Grasping Grief

With grief weighing heavily on people’s shoulders, students look for ways to cope

Art by Laila Arnorsdottir

With masks protecting the spread of COVID-19, wildfires clouding the air with thick smoke and social injustice rampant in America, taking a deep breath has never been so hard.

The widespread sentiment of grief and unprecedented amounts of loss have been damaging to individuals’ wellbeing. Nonetheless, the way in which we process these drastic changes will significantly impact what we carry into our creation of a new normal and is thus of the highest importance.

Pillars of Strength

There are many different ways people can cope with and process all that is going on in the world at any given time. As a member of the Church of Jesus Christ of Latter Day Saints, Paly senior Lindsay Aldous has turned to her religion as a method of coping. She has witnessed the struggle her peers have endured as they process the grief that came with the drastic changes they’ve experienced.

“You always hear people joke about the seven stages of grief, but if you think about it, nobody really teaches you how to deal with those feelings,” Aldous said. “Now that there is a pandemic, there’s information coming out about [grief], and some people are able to get help if they reach out. But you have to be more proactive to find a way to deal with your emotions.”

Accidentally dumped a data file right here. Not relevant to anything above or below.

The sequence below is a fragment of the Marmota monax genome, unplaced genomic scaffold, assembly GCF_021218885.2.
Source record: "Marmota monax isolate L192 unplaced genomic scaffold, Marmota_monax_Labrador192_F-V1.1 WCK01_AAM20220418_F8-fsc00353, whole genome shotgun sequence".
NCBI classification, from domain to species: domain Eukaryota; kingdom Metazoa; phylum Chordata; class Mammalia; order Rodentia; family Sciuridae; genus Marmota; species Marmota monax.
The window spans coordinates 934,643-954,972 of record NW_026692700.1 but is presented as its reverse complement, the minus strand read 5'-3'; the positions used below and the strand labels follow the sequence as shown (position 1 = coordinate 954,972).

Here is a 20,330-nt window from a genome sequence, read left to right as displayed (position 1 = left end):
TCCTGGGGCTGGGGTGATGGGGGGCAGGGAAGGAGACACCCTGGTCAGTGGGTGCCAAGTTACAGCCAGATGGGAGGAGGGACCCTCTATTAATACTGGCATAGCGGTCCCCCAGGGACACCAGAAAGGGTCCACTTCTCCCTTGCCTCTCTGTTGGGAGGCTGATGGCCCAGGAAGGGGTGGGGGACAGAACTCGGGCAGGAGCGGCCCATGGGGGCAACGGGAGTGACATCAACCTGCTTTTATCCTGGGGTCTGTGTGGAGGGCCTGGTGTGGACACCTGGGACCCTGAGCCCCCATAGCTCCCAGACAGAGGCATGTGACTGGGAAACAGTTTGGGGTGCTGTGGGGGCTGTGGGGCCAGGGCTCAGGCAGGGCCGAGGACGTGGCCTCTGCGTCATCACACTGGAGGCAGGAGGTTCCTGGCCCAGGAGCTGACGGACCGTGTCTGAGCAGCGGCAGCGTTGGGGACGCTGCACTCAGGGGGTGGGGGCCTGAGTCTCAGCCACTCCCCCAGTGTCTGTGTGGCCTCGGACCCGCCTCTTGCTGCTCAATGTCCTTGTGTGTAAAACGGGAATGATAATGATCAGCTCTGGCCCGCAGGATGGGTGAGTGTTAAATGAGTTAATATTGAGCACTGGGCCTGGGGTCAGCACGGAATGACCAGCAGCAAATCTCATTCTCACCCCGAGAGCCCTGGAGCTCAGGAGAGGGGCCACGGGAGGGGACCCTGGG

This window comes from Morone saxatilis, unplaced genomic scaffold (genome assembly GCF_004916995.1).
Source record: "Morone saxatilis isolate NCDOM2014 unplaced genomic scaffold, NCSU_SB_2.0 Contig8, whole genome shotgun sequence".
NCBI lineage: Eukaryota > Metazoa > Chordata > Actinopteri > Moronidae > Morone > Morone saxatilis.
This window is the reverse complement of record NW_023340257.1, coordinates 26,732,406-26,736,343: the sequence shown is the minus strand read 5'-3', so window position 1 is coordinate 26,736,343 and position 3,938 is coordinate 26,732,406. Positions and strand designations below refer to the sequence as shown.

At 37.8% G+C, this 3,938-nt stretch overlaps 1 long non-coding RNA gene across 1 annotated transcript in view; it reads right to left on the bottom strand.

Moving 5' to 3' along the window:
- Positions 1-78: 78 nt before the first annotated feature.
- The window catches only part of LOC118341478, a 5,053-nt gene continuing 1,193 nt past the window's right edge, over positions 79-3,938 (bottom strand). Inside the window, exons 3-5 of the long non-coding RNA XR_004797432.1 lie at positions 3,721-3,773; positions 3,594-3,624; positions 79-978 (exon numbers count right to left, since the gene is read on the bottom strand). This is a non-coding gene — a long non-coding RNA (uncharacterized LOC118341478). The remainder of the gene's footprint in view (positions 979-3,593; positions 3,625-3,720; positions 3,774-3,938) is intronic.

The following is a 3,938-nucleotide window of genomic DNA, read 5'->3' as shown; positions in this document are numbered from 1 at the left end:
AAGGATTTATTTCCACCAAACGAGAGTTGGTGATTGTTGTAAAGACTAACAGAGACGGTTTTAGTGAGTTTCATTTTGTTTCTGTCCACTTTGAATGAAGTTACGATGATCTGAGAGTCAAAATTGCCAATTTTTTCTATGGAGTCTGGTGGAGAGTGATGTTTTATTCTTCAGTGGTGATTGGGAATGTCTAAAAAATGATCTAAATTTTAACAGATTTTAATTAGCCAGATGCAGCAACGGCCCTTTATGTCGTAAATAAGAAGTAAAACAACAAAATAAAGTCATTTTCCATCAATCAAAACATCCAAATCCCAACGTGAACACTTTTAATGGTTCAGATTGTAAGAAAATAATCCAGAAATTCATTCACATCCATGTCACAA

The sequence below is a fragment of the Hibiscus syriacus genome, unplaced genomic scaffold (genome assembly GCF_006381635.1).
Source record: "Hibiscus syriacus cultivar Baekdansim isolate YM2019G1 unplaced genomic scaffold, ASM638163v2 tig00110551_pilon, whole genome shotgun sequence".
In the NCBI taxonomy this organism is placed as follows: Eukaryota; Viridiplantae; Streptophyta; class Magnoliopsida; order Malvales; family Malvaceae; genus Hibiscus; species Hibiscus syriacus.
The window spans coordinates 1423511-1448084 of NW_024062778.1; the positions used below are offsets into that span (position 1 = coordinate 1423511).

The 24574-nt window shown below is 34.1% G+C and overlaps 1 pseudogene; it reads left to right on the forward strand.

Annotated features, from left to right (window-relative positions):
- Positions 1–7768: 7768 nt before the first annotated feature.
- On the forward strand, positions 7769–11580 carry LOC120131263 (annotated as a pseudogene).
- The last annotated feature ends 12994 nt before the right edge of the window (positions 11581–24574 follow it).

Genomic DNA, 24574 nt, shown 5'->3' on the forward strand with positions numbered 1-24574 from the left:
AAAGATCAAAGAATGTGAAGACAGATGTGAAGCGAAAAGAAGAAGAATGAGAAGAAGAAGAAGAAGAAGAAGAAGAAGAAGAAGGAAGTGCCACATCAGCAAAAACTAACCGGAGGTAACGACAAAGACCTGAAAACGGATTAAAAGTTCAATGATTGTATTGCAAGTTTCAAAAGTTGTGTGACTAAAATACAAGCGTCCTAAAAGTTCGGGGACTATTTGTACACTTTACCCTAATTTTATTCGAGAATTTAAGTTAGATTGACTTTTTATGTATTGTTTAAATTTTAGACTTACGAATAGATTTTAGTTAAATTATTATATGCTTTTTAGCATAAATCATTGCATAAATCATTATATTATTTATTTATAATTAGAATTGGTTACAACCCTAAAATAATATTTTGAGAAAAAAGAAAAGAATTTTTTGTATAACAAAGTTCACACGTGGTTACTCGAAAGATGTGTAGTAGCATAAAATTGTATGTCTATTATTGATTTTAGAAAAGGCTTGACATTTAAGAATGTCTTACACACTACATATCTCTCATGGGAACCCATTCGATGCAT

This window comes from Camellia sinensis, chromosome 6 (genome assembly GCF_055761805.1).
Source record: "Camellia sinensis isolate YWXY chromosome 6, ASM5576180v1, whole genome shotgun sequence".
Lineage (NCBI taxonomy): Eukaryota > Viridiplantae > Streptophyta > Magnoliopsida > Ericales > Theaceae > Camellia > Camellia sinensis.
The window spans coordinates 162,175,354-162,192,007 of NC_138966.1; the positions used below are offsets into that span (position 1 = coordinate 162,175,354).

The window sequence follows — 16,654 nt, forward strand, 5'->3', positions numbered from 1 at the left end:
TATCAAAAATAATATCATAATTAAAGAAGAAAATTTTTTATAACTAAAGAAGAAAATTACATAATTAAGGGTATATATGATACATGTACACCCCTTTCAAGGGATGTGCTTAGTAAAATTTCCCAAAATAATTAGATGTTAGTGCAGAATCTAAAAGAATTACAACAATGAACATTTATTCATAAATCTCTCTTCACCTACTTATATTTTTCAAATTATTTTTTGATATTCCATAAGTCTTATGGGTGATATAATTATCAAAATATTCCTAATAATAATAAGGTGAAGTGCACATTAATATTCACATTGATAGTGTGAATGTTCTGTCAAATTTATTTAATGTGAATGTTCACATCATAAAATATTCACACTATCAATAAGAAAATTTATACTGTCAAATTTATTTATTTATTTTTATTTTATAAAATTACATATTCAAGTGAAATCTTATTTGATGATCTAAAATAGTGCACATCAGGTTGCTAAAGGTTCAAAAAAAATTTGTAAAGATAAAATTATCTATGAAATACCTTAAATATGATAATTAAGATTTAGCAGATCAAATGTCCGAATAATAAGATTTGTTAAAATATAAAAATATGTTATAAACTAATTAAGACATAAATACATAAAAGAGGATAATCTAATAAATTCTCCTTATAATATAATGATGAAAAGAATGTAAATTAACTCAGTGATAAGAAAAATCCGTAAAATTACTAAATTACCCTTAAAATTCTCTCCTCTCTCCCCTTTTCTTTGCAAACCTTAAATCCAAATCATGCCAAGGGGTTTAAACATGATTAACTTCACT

In these times of struggle, faith has been a pillar of strength for her. “People at our church have been really relying on our faith, our religion and each other,” Aldous said. “Personally, in my family, we have continued our daily Scripture study that we always did before as well as our  family prayers.”

Art by Laila Arnorsdottir

Religion empowers Aldous to be hopeful for the future despite the darkness and uncertainty that we face in the present.

“We know that if we rely on God then we’ll have the strength to overcome anything and that we are never alone,” Aldous said. “We will always have support and strength if we need it, we just have to reach out.”

However, she acknowledges that for those without such a safety net, feelings of hopelessness and unprocessed grief can be overwhelming. “I see a lot of people who are struggling … [with] mental health issues during this time and need a lot of support,” Aldous said. “I don’t know what I would do if I didn’t have my faith, my religion to lean on.”